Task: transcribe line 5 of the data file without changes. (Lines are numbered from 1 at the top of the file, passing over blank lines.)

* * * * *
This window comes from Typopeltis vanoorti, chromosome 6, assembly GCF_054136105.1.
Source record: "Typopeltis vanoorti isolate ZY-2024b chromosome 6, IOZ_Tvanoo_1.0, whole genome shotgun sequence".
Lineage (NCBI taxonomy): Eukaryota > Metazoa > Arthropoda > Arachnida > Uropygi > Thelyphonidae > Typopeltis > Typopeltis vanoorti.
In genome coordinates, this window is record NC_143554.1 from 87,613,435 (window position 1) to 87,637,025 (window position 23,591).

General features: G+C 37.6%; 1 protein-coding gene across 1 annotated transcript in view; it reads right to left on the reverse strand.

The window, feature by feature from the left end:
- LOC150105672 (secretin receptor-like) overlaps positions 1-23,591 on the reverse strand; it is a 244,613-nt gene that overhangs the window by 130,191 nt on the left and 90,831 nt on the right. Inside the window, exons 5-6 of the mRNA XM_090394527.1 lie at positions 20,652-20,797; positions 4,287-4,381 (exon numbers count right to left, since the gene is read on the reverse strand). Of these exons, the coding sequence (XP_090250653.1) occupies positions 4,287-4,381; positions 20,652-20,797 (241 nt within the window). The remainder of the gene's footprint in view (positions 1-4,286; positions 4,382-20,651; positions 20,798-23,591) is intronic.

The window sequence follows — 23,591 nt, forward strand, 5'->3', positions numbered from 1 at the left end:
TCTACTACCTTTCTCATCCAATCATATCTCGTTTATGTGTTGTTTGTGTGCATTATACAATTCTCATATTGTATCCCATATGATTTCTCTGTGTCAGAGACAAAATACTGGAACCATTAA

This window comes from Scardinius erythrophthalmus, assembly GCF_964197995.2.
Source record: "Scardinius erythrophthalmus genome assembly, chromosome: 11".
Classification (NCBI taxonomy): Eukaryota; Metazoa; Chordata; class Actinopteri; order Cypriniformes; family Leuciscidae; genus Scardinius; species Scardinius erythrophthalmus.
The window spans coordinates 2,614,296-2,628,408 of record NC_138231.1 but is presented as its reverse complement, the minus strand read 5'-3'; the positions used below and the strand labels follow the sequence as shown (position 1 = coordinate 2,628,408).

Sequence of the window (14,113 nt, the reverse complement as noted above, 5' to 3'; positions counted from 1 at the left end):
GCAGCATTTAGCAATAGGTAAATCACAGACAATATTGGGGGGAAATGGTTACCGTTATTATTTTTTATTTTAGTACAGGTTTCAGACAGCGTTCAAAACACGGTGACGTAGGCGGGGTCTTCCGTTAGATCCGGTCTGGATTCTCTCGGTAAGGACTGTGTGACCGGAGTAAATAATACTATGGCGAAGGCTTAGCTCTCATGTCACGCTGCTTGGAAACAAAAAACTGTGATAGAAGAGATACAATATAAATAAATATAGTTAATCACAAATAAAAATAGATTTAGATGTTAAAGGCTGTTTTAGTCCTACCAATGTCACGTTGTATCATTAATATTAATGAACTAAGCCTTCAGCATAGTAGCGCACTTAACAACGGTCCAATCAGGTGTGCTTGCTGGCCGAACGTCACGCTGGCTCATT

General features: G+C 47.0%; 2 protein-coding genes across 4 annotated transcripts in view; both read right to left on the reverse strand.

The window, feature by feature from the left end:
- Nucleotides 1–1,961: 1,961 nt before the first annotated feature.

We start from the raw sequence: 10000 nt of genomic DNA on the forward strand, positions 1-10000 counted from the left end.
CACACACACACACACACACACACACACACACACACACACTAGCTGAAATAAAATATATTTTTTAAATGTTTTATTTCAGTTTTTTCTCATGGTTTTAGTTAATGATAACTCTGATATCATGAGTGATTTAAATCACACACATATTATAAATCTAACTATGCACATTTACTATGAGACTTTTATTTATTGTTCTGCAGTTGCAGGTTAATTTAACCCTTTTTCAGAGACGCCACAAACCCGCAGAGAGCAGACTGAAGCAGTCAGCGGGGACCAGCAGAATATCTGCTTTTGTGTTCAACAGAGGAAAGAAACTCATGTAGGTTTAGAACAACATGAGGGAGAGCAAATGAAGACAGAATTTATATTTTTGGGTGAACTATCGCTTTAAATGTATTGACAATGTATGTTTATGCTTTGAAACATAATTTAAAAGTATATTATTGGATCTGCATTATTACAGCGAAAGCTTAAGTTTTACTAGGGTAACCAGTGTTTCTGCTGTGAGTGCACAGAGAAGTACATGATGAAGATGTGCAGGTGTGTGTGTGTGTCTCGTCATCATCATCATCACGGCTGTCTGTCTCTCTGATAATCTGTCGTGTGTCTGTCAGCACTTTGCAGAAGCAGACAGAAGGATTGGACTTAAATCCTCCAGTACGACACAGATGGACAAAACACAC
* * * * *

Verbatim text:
General features: G+C 37.6%; 1 protein-coding gene across 1 annotated transcript in view; it reads right to left on the reverse strand.